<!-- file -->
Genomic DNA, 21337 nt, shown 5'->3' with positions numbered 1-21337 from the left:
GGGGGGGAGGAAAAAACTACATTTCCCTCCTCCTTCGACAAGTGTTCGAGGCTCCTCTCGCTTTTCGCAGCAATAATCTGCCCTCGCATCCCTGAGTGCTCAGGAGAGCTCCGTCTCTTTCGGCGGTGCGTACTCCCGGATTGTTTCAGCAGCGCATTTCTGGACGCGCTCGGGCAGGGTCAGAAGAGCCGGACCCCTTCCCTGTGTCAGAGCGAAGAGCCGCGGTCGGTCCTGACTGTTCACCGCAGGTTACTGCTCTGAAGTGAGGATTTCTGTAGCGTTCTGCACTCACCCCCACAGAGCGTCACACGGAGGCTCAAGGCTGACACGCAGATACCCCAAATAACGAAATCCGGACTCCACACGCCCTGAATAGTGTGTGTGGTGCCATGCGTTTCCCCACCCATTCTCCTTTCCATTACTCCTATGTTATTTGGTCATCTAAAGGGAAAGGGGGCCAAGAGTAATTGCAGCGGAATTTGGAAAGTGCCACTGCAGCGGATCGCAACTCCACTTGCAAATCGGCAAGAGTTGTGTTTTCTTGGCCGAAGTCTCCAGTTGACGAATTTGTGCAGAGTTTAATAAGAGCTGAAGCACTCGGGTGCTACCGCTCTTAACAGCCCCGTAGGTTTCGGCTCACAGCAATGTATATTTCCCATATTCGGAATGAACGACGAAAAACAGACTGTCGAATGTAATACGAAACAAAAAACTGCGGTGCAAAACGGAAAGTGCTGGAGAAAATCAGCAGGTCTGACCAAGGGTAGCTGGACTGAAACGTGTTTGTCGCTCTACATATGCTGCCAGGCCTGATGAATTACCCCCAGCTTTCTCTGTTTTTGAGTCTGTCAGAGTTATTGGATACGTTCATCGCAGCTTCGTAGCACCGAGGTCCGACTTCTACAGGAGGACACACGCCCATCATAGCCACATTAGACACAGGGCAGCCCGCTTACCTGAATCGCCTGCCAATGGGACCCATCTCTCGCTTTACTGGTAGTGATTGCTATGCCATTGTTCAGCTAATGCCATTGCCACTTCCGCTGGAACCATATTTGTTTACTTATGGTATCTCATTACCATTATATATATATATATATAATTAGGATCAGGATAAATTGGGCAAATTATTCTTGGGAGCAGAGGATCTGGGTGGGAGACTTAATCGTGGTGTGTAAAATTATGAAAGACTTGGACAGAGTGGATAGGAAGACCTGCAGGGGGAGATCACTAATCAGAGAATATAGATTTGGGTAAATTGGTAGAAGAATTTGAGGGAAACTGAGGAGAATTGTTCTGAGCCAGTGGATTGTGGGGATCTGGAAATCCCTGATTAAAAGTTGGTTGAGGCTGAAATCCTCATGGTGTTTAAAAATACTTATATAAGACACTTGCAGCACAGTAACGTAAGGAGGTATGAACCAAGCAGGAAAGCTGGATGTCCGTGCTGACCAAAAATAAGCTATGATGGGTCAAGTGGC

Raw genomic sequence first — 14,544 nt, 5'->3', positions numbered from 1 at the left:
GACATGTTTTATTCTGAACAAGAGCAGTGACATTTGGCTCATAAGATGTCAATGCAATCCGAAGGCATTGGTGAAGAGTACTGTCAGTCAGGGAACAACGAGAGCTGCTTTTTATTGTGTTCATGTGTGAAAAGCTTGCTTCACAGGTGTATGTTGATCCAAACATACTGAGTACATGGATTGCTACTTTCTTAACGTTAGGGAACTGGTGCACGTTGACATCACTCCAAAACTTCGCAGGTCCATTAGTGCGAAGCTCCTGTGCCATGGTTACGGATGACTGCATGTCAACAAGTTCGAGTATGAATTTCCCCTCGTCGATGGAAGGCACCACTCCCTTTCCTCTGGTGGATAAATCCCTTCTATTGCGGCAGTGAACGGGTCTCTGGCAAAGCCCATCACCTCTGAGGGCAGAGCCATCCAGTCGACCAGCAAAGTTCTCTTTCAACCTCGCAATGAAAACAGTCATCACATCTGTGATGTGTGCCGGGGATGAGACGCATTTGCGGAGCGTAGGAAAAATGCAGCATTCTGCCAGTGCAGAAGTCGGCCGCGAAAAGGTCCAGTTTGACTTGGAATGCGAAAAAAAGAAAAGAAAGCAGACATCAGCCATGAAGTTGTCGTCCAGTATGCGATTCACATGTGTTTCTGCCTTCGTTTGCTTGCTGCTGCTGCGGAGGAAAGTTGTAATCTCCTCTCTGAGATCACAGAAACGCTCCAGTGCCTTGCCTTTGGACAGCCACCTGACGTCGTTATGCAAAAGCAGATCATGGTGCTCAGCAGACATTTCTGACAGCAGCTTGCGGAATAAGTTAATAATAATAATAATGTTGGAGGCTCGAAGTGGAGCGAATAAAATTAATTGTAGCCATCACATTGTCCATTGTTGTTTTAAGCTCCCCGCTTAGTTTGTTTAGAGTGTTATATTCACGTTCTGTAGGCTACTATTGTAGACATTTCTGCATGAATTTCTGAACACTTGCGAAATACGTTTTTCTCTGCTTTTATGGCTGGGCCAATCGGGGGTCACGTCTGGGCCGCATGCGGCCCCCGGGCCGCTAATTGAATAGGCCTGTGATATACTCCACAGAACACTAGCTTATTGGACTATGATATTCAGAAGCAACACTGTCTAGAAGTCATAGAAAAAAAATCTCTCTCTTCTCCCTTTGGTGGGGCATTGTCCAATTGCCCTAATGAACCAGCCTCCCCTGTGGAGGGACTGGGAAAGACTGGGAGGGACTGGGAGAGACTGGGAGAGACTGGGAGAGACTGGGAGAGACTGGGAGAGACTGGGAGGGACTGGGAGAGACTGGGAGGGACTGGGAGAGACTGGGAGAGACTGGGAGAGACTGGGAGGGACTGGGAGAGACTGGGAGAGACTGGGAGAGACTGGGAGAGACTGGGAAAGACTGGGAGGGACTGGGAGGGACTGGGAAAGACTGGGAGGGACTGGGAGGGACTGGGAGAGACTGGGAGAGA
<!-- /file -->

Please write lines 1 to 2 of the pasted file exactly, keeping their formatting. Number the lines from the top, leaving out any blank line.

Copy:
Genomic DNA, 21337 nt, shown 5'->3' with positions numbered 1-21337 from the left:
GGGGGGGAGGAAAAAACTACATTTCCCTCCTCCTTCGACAAGTGTTCGAGGCTCCTCTCGCTTTTCGCAGCAATAATCTGCCCTCGCATCCCTGAGTGCTCAGGAGAGCTCCGTCTCTTTCGGCGGTGCGTACTCCCGGATTGTTTCAGCAGCGCATTTCTGGACGCGCTCGGGCAGGGTCAGAAGAGCCGGACCCCTTCCCTGTGTCAGAGCGAAGAGCCGCGGTCGGTCCTGACTGTTCACCGCAGGTTACTGCTCTGAAGTGAGGATTTCTGTAGCGTTCTGCACTCACCCCCACAGAGCGTCACACGGAGGCTCAAGGCTGACACGCAGATACCCCAAATAACGAAATCCGGACTCCACACGCCCTGAATAGTGTGTGTGGTGCCATGCGTTTCCCCACCCATTCTCCTTTCCATTACTCCTATGTTATTTGGTCATCTAAAGGGAAAGGGGGCCAAGAGTAATTGCAGCGGAATTTGGAAAGTGCCACTGCAGCGGATCGCAACTCCACTTGCAAATCGGCAAGAGTTGTGTTTTCTTGGCCGAAGTCTCCAGTTGACGAATTTGTGCAGAGTTTAATAAGAGCTGAAGCACTCGGGTGCTACCGCTCTTAACAGCCCCGTAGGTTTCGGCTCACAGCAATGTATATTTCCCATATTCGGAATGAACGACGAAAAACAGACTGTCGAATGTAATACGAAACAAAAAACTGCGGTGCAAAACGGAAAGTGCTGGAGAAAATCAGCAGGTCTGACCAAGGGTAGCTGGACTGAAACGTGTTTGTCGCTCTACATATGCTGCCAGGCCTGATGAATTACCCCCAGCTTTCTCTGTTTTTGAGTCTGTCAGAGTTATTGGATACGTTCATCGCAGCTTCGTAGCACCGAGGTCCGACTTCTACAGGAGGACACACGCCCATCATAGCCACATTAGACACAGGGCAGCCCGCTTACCTGAATCGCCTGCCAATGGGACCCATCTCTCGCTTTACTGGTAGTGATTGCTATGCCATTGTTCAGCTAATGCCATTGCCACTTCCGCTGGAACCATATTTGTTTACTTATGGTATCTCATTACCATTATATATATATATATATAATTAGGATCAGGATAAATTGGGCAAATTATTCTTGGGAGCAGAGGATCTGGGTGGGAGACTTAATCGTGGTGTGTAAAATTATGAAAGACTTGGACAGAGTGGATAGGAAGACCTGCAGGGGGAGATCACTAATCAGAGAATATAGATTTGGGTAAATTGGTAGAAGAATTTGAGGGAAACTGAGGAGAATTGTTCTGAGCCAGTGGATTGTGGGGATCTGGAAATCCCTGATTAAAAGTTGGTTGAGGCTGAAATCCTCATGGTGTTTAAAAATACTTATATAAGACACTTGCAGCACAGTAACGTAAGGAGGTATGAACCAAGCAGGAAAGCTGGATGTCCGTGCTGACCAAAAATAAGCTATGATGGGTCAAGTGGC